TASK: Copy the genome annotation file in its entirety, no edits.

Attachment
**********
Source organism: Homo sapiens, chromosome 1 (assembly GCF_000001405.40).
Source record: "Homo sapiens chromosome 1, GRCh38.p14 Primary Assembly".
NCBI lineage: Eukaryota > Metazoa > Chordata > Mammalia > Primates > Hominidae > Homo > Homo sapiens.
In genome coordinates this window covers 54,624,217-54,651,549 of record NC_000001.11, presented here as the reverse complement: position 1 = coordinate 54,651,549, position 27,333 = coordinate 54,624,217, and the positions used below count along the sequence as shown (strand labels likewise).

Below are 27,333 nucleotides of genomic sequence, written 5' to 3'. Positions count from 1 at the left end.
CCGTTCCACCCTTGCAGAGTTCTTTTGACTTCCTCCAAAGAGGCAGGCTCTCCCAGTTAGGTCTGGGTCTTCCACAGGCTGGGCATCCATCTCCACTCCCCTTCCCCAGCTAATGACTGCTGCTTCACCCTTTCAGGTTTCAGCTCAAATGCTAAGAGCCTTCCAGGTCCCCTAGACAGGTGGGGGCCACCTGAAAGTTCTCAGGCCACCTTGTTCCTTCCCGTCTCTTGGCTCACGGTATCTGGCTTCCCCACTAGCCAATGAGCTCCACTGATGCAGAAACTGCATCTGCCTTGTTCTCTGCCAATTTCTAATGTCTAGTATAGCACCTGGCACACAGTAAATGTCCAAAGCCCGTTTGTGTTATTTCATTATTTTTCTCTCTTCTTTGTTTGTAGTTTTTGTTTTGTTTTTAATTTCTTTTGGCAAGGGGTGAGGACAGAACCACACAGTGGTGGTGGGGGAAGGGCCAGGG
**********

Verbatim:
Source organism: Homo sapiens, chromosome 1 (assembly GCF_000001405.40).
Source record: "Homo sapiens chromosome 1, GRCh38.p14 Primary Assembly".
NCBI lineage: Eukaryota > Metazoa > Chordata > Mammalia > Primates > Hominidae > Homo > Homo sapiens.
In genome coordinates this window covers 54,624,217-54,651,549 of record NC_000001.11, presented here as the reverse complement: position 1 = coordinate 54,651,549, position 27,333 = coordinate 54,624,217, and the positions used below count along the sequence as shown (strand labels likewise).

Below are 27,333 nucleotides of genomic sequence, written 5' to 3'. Positions count from 1 at the left end.
CCGTTCCACCCTTGCAGAGTTCTTTTGACTTCCTCCAAAGAGGCAGGCTCTCCCAGTTAGGTCTGGGTCTTCCACAGGCTGGGCATCCATCTCCACTCCCCTTCCCCAGCTAATGACTGCTGCTTCACCCTTTCAGGTTTCAGCTCAAATGCTAAGAGCCTTCCAGGTCCCCTAGACAGGTGGGGGCCACCTGAAAGTTCTCAGGCCACCTTGTTCCTTCCCGTCTCTTGGCTCACGGTATCTGGCTTCCCCACTAGCCAATGAGCTCCACTGATGCAGAAACTGCATCTGCCTTGTTCTCTGCCAATTTCTAATGTCTAGTATAGCACCTGGCACACAGTAAATGTCCAAAGCCCGTTTGTGTTATTTCATTATTTTTCTCTCTTCTTTGTTTGTAGTTTTTGTTTTGTTTTTAATTTCTTTTGGCAAGGGGTGAGGACAGAACCACACAGTGGTGGTGGGGGAAGGGCCAGGG